The Clinton Era (1992 – 2000) represents the golden age of conspiracy and horror genre television. This development was due in large part to the unexpected and transcendent success of Chris Carter’s The X-Files, which became a ratings hit in the early 1990s and ran for an incredible nine seasons.
In The X-Files’ wake came Nowhere Man (1995 – 1996), Strange Luck (1995 – 1996), American Gothic (1995 – 1996), Dark Skies (1996 – 1997), Millennium (1996 – 1999), Sleepwalkers (1997), Prey (1998), Strange World (1999), and other efforts, including UPN’s The Burning Zone (1996 – 1997).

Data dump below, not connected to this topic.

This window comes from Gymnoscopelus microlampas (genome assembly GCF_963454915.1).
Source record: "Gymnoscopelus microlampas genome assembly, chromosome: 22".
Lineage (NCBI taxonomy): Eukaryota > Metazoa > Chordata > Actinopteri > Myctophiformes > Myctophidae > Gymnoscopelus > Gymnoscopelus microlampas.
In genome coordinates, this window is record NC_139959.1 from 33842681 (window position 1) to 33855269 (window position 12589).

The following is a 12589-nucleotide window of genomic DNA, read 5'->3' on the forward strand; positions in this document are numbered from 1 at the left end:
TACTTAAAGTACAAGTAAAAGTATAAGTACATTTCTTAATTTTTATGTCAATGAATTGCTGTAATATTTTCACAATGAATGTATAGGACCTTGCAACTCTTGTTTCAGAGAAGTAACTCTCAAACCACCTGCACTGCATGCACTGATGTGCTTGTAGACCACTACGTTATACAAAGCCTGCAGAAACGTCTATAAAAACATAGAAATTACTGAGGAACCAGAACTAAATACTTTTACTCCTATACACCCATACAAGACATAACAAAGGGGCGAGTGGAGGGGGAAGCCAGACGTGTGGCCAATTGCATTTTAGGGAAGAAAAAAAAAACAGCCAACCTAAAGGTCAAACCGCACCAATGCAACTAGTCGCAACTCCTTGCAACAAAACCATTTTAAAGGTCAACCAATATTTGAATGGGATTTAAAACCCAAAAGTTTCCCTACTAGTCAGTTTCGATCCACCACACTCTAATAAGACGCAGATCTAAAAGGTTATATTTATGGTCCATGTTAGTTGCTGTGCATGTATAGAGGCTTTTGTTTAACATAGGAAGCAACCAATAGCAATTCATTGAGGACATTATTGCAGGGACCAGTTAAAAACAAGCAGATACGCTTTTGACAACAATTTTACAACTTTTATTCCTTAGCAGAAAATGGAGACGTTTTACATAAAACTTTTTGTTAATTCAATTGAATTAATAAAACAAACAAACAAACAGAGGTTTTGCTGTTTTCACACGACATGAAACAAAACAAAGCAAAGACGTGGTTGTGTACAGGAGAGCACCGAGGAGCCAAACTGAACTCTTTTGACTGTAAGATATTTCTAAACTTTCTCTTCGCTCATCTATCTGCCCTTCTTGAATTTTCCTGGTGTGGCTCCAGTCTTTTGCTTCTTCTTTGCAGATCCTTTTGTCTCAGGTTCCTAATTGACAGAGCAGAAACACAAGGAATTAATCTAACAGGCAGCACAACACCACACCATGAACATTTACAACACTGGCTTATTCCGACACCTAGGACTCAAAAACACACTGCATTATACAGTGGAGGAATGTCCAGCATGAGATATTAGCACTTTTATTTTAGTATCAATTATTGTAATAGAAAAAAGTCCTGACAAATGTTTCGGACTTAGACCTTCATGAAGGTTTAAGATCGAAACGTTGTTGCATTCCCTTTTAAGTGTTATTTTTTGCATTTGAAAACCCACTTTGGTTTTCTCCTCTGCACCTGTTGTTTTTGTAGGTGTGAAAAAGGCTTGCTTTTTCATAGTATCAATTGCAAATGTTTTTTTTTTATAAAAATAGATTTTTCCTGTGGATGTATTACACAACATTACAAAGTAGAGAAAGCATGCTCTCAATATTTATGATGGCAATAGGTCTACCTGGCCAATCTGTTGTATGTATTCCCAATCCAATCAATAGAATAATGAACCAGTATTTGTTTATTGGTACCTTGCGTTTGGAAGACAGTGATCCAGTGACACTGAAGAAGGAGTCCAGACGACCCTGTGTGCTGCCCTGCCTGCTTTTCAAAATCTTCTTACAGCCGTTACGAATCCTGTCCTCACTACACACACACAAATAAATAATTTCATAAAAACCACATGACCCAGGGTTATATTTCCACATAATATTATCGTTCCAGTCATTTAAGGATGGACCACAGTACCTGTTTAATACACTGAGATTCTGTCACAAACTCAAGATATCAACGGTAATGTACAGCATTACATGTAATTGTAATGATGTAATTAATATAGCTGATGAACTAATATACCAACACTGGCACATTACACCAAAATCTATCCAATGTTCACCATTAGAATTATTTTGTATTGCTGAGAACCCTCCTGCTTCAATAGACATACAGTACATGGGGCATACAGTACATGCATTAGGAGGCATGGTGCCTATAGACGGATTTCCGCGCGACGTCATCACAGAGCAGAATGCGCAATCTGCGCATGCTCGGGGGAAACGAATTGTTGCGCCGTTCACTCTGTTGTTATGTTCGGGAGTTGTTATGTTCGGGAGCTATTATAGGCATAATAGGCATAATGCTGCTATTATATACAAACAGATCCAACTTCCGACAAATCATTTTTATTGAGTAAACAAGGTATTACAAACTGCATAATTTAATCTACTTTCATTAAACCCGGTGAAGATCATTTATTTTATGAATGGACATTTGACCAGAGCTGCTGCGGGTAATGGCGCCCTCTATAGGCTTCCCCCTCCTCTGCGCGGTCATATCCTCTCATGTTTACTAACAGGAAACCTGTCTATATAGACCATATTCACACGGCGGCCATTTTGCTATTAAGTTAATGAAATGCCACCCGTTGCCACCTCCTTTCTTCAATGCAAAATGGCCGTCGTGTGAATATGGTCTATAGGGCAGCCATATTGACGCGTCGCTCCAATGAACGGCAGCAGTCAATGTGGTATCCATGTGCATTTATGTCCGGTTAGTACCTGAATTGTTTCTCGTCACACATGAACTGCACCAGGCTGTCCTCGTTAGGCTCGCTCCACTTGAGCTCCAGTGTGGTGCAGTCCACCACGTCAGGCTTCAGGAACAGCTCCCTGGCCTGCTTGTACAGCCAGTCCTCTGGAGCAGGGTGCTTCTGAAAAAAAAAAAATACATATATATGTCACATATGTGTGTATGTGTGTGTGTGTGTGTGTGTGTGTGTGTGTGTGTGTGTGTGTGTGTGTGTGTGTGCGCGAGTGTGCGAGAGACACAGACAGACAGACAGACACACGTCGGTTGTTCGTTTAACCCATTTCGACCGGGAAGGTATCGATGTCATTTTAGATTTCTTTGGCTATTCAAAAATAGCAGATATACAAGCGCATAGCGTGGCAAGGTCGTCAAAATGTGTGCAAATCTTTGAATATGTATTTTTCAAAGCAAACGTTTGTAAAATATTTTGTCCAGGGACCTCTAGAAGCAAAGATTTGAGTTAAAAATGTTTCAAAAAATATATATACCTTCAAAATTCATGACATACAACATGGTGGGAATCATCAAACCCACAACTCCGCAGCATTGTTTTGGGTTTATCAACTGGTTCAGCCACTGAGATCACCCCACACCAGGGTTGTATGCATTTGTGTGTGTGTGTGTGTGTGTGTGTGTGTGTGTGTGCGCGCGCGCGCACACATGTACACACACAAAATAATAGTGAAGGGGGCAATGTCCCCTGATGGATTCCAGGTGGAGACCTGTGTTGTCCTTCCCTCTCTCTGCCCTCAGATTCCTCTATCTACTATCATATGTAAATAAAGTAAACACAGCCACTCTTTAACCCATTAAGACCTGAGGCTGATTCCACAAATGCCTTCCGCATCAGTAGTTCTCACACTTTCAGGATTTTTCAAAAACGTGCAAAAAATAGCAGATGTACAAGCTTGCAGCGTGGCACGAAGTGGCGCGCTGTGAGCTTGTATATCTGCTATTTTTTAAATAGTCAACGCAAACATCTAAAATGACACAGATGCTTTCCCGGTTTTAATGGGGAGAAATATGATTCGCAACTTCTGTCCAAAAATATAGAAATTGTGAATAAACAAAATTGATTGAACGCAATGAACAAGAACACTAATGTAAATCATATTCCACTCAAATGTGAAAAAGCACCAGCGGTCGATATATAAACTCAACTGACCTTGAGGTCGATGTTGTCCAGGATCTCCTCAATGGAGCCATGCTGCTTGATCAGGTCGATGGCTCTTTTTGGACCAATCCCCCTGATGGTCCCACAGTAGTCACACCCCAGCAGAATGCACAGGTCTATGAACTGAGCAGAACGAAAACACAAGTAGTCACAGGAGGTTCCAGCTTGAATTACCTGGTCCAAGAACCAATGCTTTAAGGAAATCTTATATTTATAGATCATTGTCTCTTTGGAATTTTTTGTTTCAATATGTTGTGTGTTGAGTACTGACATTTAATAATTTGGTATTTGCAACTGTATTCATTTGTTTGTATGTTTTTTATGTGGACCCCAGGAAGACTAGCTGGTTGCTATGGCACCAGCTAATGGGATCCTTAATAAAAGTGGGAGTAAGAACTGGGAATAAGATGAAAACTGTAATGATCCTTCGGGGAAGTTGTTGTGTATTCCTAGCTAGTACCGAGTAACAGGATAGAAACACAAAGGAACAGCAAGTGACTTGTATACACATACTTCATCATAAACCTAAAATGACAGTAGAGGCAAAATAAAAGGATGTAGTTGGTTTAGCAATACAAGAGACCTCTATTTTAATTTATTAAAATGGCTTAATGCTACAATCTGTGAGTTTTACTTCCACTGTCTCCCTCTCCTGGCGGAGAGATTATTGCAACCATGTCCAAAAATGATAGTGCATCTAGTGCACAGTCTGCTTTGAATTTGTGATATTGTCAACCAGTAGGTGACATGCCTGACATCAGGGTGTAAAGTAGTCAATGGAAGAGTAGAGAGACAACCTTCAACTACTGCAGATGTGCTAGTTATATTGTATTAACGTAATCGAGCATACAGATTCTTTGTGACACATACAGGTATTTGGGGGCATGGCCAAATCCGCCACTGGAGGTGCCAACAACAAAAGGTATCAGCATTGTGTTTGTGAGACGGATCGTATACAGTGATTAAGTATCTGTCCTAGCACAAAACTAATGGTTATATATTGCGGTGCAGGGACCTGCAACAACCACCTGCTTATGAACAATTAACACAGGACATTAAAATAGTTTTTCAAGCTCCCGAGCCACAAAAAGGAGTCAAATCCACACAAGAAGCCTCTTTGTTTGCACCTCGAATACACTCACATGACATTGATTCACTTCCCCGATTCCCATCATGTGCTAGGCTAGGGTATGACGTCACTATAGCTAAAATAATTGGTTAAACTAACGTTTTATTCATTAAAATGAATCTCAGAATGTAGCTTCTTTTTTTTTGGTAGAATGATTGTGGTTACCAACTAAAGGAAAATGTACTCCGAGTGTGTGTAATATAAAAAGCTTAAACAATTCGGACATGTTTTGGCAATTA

Created by Coleman Luck, The Burning Zone boasted important antecedents outside The X-Files as well. The mid-1990s also happened to be the great era of “virus”-centric pop-culture entertainment, from the book The Hot Zone -- a true-life account of an Ebola outbreak in Virginia -- to Outbreak (1995), a horror film which pitted scientists Dustin Hoffman, Rene Russo and Kevin Spacey against hemorrhagic fever in California.
The Burning Zone brought a similar premise to TV on a weekly basis: “Today’s battle to save humanity is fought in sterile labs with petri dishes and test tubes for weapons. Virologists and geneticists are the new warriors,” described Coleman Luck in SFX #18, November 1996 (page 10).
Accordingly, The Burning Zone, which ran for nineteen hour-long episodes, followed the dangerous missions of a small bio-crisis team dedicated to eradicating new and deadly diseases in what the series described as “The Plague Wars.”